The Project to Develop Sustainable Production in the Gran Chaco Moves Forward: Conservation of Natural Areas and Lower Carbon Footprint
155,000 ha. are part of the project led by Fundación ProYungas, Asociación Argentina de Productores en Siembra Directa (Aapresid) and Fundación Moisés Bertoni in Paraguay.
Argentina is the third-largest soybean producer in the world, with an estimated area of 16.3 million hectares for the 22/23 season. In the Gran Chaco area, this production coexists with natural landscapes, a key element in carbon sequestration.
In this context, the Land Innovation Fund (LIF) supports, through the finance program for innovation projects in South America, an initiative led by Fundación ProYungas, the Asociación Argentina de Productores de Siembra Directa (Aapresid) and the Fundación Moisés Bertoni in Paraguay.
This initiative aims to foster a sustainable soybean supply chain, free of deforestation and conversion of native vegetation in three priority biomes in South America: Cerrado, Gran Chaco and the Amazon rainforest.
"When the productive sector talked about sustainable production, it was thought of as a concept separate from the conservation of nature," analyzed Sebastián Malizia, Executive Director of ProYungas. What is interesting about this project is that it integrates the productive space with the wilderness to ensure the production of sustainable goods and services, conserving the latter with the help of the producers themselves. They are the most important elements of the production and care of wild spaces.
Supporting 28 projects in South America, the Land Innovation Fund foster the design, development and implementation of innovative solutions that combine sustainable agricultural practices with environmental conservation and restoration. “The initiative of Fundación ProYungas, in partnership with Aapresid and Fundación Moisés Bertoni, reinforces the importance of encouraging responsible management of agricultural areas, contributing to carbon balance, climate change mitigation and new business opportunities, in synergy with the growing international demand for sustainable agricultural production and free of deforestation," says Carlos E. Quintela, Director of the Fund.
A Project that Meets Global Market Requirements
This project is based on the vast experience of Sistema Chacras Program of Aapresid and the program Paisaje Productivo Protegido (PPP) of Fundación ProYungas. They promote the adoption of good practices of agriculture for the conservation and restoration of the fields of Gran Chaco, as well as the protection of forests and natural grasslands, in response to the opportunities of an increasingly demanding international trade in terms of sustainable agricultural production, free of deforestation and contributing to mitigate climate change.
The project consists of 3 selected pilot sites in Argentina and 2 in Paraguay covering 155,000 ha and 12 producers. The project includes estimating the carbon footprint of production activities, measuring the carbon stock in production and in wild areas, and monitoring biodiversity at each of the sites.
The First Actions of the Project
Already in its first stage, the project aims to know the baseline situation of each system. "To achieve this, we are doing soil sampling to measure initial carbon stock, estimate current emissions and captures of both productive areas and wild spaces. Based on this, we compare and calculate the carbon balance of each site," explains Andrés Madías, leader of Sistema Chacras Program of Aapresid. "This will allow us to propose actions in each situation aimed at reducing the generated carbon footprint, thinking in the long term in a project of 'carbon credits' that will eventually be marketable."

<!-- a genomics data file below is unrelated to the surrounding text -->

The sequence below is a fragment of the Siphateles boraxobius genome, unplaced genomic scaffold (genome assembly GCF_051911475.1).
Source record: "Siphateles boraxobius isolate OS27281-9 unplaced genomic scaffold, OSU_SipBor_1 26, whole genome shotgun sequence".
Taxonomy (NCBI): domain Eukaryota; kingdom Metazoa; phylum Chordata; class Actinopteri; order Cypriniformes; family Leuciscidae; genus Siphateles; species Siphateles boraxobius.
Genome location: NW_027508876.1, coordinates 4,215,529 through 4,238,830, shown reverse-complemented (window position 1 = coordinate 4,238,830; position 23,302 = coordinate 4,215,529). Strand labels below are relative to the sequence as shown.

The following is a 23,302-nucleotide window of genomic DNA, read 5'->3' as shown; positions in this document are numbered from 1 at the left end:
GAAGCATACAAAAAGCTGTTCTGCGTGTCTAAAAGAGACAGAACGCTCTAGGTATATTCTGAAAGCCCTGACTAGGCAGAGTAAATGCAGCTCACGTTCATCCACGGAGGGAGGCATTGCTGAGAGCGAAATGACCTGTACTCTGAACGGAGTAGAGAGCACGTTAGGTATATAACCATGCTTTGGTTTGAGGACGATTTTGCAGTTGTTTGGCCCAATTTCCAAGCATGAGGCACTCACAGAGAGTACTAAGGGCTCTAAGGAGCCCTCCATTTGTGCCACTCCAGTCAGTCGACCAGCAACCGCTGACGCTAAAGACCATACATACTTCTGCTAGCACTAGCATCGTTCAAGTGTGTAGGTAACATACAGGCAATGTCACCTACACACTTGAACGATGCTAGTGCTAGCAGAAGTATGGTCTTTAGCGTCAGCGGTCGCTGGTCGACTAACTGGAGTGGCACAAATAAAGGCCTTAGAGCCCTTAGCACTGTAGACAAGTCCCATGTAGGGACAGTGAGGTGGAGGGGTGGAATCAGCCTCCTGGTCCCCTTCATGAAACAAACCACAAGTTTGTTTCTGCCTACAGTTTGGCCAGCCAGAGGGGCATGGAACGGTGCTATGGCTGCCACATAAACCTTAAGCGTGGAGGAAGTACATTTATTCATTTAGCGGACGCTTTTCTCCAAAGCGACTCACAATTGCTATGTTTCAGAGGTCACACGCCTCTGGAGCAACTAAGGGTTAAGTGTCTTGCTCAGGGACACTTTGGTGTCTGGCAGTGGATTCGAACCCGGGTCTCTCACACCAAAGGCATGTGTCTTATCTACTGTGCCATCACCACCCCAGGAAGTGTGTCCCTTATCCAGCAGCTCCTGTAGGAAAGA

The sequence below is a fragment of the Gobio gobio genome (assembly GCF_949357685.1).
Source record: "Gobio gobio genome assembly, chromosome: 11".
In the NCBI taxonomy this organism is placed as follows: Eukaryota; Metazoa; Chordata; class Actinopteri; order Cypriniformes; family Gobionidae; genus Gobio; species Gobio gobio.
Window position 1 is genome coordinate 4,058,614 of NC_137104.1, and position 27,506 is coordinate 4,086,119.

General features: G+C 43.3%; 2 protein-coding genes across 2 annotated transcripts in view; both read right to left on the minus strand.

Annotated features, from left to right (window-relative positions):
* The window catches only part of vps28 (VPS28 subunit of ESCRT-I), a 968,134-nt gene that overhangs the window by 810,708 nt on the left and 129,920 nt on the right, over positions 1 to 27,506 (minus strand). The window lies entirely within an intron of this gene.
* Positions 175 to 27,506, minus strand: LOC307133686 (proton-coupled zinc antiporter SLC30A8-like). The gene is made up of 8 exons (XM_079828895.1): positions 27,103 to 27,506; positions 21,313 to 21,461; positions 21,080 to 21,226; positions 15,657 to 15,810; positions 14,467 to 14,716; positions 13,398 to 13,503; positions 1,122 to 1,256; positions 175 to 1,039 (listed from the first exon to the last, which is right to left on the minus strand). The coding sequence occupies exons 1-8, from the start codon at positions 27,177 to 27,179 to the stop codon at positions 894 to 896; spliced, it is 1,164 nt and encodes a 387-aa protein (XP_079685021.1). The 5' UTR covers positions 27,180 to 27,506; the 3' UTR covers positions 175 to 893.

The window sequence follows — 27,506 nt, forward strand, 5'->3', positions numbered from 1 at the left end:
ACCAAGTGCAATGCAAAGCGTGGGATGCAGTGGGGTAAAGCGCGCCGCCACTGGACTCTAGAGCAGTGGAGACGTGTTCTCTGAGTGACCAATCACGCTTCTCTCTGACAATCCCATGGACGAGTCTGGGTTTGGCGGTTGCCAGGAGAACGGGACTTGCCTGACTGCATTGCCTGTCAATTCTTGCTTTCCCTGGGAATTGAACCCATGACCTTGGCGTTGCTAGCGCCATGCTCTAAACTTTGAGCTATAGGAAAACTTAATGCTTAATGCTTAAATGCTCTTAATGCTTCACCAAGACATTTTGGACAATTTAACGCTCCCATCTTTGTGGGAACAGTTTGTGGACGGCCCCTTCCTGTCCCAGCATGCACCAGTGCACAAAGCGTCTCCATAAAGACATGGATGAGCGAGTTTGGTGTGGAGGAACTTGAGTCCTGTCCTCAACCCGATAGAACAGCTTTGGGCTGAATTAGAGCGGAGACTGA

Another ongoing indicator is the forest inventory, which consists of collecting data on trees in natural areas. This will make it possible to assess the state of the forests and their carbon stock.
They are also working on biodiversity monitoring with camera traps that detect the presence and diversity of mammals to analyze their relationship with carbon sequestration in these environments. "At the beginning of the year, 18 camera traps were installed in the sites in Argentina," explained a member of ProYungas.
Key Information about Future Food Production and the Fight against Climate Change
The project involves the conservation of forests, natural grasslands, wetlands, and several corridors. "When we talk about conservation, we are not only talking about avoiding the transformation of theses spaces into agricultural lands, but also preserving them from degradation such as fires, excessive logging or overgrazing," explained a member of ProYungas. "It means maintaining the natural vegetation and taking care of production by making efforts - from producers, companies and organizations - to ensure that these areas have the necessary quality to guarantee biodiversity and the production of goods and services," Sebastián emphasizes.
The ability to produce more with a smaller environmental footprint definitely requires a holistic approach where the design of productive systems is based on all aspects of sustainability, promoting biodiversity and generating resilience to climate change and other challenges.
The main goal of the project is that producers begin to see the opportunities of conservation and contribute to it in their own ecosystems. This implies managing continuous improvement practices in productive areas and protection practices in natural areas.
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